Lately, I’ve come back to my musings on what exactly makes a holiday story a holiday story. It’s not just the date, that much I know for certain.
In an effort to try to figure it out, I’ve been considering my own feelings, expectations, and traditions. I know this is not everyone’s experience, but it’s mine, and it’s what I understand.
The Kiels family celebrates Christmas. My husband’s family has several very set traditions. Whereas my family’s only tradition is the lack of tradition–no that’s wrong.
My family has had a fake Christmas tree since the year my first brother was born. I can’t blame my parents. Real trees have their complications. And they’re expensive. Every year my dad would drag the tree from the garage. For many years dad and I would assemble the tree. Then it was just me. Like it was a chore, and it would be Evie’s chore. That’s okay, I like putting up the tree. And just because I’m 5 ft tall doesn’t mean I can’t figure some way to string lights on an 8 foot tree.
I feel guilty for complaining. I wish my dad helped. I wish I didn’t feel like the tree duty was dumped on me. But he didn’t and it was. So I took care of it. Good or bad, it’s was part of my Christmas. Every year. But here’s the thing. I do like putting up the Christmas tree. I love transforming the big green tree into a multicolored, lit, sparkly green tree. I love rediscovering my favorite ornaments that I seem to forget about every year. The ornaments are a constant over the years, and as a result the tree is a big tree of nostalgia.
My husband’s family gets real trees. They prefer “Charlie Brown” trees because they want to put up every ornament their three children have ever made. Putting up the tree was a family affair. They’d go to the tree obtaining place, find the perfect tree, have it cut and wrapped, drive it home, let it bush out. My husband has a love-hate relationship with this process because they have to get, seriously, every ornament he and his brothers ever made. As well as his grandmother’s ornaments. And a few of his great grandmother’s. And then there’s the tinsel. I love it. Putting up the tree is like reading the story of their family. And it’s social. The in-laws put on holiday music and it’s fun.
My family is very laid back. We used to visit my grandparents on Christmas Eve for a family Dinner and family gifts. That stopped when my grandfather got sick. He passed away several years ago. I’m not sure there’s a tradition there any more. They just play it by ear, whether there will be dinner or not.
On Christmas morning, Dad makes cinnamon rolls and coffee. We eat the cinnamon rolls while figuring out who gets to distribute gifts. The dog gets his gift first. Somehow he knows which is his, and he just rips into it. If my dog is visiting he opens her gift too because she just doesn’t get it.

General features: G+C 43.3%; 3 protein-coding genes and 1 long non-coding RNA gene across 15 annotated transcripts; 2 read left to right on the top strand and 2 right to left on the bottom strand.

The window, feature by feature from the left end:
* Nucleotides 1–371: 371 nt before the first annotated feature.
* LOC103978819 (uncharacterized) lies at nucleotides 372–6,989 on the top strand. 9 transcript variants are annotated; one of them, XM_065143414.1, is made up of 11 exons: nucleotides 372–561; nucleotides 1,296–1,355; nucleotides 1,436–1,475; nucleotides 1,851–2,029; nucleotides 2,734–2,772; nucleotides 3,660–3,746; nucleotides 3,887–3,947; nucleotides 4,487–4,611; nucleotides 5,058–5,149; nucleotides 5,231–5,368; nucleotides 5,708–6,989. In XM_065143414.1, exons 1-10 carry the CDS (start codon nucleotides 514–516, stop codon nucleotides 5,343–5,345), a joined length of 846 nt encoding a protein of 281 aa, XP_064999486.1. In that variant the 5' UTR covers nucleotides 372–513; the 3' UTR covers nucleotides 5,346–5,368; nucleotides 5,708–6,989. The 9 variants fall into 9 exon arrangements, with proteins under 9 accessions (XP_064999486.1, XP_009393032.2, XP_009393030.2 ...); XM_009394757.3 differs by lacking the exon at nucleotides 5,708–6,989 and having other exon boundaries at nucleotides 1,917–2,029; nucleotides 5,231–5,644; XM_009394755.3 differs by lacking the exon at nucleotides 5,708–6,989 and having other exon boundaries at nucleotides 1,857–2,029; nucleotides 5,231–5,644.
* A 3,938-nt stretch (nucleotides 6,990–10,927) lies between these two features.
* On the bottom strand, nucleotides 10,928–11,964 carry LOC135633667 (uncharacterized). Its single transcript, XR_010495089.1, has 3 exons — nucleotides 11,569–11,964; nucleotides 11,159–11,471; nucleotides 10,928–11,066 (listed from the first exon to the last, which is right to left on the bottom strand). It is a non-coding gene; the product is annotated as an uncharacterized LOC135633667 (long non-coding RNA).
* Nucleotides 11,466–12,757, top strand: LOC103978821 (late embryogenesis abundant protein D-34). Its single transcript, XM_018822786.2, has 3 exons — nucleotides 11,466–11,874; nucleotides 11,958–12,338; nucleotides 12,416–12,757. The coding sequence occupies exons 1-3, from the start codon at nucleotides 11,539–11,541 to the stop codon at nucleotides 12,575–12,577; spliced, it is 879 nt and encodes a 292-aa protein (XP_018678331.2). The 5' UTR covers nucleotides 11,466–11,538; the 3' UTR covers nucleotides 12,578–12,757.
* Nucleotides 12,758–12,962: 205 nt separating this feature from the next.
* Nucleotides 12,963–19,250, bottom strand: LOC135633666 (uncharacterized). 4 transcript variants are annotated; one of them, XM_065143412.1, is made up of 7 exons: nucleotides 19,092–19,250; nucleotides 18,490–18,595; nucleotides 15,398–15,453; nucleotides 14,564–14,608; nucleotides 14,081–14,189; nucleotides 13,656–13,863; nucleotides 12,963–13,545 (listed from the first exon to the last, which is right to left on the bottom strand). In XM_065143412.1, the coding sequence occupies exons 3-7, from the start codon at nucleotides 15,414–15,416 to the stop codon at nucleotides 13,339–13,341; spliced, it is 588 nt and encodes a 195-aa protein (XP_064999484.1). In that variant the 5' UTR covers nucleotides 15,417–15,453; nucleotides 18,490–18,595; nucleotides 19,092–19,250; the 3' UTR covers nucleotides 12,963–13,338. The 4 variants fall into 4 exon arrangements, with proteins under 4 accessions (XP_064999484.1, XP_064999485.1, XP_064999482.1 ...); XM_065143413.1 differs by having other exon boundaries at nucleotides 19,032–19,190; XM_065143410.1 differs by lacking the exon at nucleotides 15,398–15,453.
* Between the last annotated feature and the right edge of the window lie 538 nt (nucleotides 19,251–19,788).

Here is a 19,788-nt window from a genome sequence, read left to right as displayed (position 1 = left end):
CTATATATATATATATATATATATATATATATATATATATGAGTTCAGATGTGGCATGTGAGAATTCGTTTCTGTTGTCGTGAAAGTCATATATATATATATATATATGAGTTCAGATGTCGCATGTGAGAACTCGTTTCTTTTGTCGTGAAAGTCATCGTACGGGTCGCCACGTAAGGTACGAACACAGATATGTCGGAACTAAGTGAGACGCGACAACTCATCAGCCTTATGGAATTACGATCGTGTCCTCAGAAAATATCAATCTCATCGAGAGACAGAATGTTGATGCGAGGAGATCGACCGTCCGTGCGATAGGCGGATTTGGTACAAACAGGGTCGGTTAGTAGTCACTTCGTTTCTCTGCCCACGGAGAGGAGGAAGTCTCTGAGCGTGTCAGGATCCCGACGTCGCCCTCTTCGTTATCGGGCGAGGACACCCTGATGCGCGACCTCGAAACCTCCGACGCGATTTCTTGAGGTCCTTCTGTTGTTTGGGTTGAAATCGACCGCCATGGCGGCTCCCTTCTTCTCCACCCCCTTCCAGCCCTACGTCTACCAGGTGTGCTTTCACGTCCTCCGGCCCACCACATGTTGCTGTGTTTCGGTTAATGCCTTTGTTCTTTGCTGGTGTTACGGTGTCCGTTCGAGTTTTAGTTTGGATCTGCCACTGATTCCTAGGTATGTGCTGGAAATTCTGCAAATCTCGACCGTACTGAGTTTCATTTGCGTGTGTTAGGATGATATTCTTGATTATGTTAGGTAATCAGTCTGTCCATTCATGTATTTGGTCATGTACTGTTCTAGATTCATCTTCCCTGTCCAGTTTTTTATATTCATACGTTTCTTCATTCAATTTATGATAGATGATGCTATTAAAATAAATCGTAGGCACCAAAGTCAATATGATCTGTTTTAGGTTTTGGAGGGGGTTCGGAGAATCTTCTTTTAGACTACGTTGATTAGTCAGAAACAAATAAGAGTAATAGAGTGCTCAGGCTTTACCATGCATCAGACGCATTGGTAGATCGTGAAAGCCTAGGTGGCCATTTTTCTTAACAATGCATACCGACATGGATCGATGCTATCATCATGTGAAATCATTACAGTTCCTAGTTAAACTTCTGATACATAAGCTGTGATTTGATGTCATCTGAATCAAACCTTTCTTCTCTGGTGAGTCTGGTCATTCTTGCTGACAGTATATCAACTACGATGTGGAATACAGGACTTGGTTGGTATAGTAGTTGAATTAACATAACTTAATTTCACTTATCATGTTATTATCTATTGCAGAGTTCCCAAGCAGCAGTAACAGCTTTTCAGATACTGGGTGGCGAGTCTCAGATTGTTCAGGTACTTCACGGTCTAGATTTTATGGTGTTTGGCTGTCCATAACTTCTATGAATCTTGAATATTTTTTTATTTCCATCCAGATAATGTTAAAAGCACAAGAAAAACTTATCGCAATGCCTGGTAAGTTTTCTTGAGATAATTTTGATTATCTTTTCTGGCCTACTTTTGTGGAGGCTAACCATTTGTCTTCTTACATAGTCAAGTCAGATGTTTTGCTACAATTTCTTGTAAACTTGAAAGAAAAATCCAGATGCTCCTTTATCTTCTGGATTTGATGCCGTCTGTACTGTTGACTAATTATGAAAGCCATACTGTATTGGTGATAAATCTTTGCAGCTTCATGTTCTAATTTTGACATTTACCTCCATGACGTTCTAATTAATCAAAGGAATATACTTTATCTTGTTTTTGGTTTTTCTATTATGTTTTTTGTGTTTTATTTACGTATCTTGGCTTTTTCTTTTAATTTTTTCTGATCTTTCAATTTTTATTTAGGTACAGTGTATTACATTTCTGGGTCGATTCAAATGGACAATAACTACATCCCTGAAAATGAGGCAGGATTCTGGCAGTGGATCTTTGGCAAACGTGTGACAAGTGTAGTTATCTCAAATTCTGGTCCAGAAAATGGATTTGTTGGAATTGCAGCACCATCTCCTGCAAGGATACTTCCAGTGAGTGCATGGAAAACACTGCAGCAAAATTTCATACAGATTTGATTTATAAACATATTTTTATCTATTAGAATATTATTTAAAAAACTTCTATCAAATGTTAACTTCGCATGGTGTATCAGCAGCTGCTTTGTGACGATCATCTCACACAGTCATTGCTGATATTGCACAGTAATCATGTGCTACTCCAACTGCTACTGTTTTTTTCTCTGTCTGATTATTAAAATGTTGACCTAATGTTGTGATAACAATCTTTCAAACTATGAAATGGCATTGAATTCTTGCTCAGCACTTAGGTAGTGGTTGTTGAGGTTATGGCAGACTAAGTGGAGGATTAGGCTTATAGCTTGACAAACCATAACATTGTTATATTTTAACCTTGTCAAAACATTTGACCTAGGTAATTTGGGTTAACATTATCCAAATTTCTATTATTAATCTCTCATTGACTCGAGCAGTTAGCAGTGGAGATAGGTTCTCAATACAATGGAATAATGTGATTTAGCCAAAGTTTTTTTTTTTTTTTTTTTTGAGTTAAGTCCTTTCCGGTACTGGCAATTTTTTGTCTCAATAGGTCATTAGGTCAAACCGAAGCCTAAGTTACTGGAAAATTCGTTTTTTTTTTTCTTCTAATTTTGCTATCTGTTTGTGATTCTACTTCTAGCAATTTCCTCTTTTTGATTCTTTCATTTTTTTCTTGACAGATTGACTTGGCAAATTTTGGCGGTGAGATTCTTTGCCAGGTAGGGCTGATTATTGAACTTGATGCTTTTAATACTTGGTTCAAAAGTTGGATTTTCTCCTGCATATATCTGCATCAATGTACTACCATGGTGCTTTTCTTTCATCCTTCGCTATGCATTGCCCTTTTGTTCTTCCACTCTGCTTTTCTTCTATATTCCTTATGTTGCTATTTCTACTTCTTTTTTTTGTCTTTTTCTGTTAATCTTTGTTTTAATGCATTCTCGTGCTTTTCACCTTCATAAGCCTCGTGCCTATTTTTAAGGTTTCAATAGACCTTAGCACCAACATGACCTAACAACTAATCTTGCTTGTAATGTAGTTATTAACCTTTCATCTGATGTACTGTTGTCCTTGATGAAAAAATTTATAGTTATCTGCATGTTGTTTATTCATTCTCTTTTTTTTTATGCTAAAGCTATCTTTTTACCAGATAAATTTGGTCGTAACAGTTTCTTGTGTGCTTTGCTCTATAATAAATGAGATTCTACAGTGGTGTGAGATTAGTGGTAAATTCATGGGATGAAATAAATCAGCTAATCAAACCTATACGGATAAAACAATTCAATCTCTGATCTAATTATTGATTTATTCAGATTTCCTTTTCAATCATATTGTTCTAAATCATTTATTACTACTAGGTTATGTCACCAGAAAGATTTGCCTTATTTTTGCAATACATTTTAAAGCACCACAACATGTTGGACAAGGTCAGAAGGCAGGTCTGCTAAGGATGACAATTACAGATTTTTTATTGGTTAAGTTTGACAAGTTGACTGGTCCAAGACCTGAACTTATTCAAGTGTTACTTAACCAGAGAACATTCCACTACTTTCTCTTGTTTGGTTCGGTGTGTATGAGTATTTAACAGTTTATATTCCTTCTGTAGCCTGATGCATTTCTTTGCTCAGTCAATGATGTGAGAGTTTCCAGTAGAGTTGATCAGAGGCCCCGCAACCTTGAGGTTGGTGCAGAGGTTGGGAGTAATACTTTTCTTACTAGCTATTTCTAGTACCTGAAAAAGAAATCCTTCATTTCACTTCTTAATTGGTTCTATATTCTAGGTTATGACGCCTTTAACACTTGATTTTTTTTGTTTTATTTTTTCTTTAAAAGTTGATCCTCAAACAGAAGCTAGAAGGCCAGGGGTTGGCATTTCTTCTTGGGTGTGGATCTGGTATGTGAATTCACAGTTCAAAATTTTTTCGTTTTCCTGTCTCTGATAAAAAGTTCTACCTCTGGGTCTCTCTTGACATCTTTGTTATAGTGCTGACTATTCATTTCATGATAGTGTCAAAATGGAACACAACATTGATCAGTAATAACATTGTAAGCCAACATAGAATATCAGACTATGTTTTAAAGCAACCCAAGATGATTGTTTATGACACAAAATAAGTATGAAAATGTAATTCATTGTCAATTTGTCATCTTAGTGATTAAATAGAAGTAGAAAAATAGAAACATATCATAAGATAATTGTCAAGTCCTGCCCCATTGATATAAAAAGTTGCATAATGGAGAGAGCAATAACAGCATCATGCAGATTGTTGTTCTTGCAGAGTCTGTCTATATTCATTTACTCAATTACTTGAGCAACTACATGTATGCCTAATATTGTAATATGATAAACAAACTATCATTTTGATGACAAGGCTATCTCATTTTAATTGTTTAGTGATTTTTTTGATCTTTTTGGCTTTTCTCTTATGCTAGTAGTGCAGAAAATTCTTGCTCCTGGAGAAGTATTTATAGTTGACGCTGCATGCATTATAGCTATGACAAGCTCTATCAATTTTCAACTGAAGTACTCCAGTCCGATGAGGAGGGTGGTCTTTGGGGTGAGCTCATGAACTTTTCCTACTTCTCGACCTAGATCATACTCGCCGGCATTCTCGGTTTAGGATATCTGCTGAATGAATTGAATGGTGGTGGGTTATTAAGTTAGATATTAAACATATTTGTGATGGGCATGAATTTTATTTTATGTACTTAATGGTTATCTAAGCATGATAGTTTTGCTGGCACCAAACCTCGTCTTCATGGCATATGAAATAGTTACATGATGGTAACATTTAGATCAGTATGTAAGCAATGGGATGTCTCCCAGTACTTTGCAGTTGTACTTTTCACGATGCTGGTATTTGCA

We open gifts and then spend the rest of the day lazing. Dad has started making the omg best rib roast ever for Christmas dinner. And that’s it.
My husband’s family, Christmas last 4 days. I kid you not. Three days before Chrismas there is smorgasbord. A menu is planned. There are traditional items. My favorite? Swedish meatballs and saffron bread. There are traditional cookies. It is a day of cooking. At least. And there is glogg. The day before Christmas they have a white dinner. And I’ve only been with them on Christmas day once… I don’t remember what happens. I do remember rice pudding. And leftovers the next day. Whew!
Between you and me, I prefer a mix of the two. If I could, I’d do smorgasbord with the in-laws and Christmas with my family. I suppose I’m biased to that.
The husband and I are slowly creating our own traditions. We buy a real tree. I bought a Charlie Brown tree this year. I’m quite pleased with how it turned out. Unfortunately my husband was not in town when I bought and decorated it, but that’s the way our Christmas schedule worked out. Either I did it myself last week or no tree. I opted for tree. I rediscovered some favorite ornaments–always fun. The dog made her obligatory pose under the tree for the camera. We had a small gathering last year for a mini smorgasbord. I hope to repeat that this year. We try to visit family. This year we will attempt to go to Ohio to see my family if the roads are clear. As you can tell, the traditions with my husband are tenuous and not set. Maybe if we have kids that will change. Who knows.
That’s what Christmas is to me. It’s family, how the personalities of our family combine to bring about Christmas.
There are other factors. The incessant Christmas music everywhere. The beautiful lights that the cities put up. The sales. Omg the sales. The men in department stores seem to be dressed extra spiffy around the holidays. Last year they were particularly dapper in vests over button downs. People outside, though obviously freezing, seem to have an extra bounce in their step, twinkle in their eye, puff in their scarf.
I love how stores and restaurants decorate with pretty lights, garland, and ornaments. I love the classic Christmas movies, too. Their tales of redemption and hope and goodness and met potential.
It’s more than just a date. There’s this undefinable thing in the air that’s just a little more wonderful. That’s Christmas. It’s this underlying thread of happiness that runs through everything.
But how do you capture that in a story? I don’t know. But there must be more than just the date and some snow.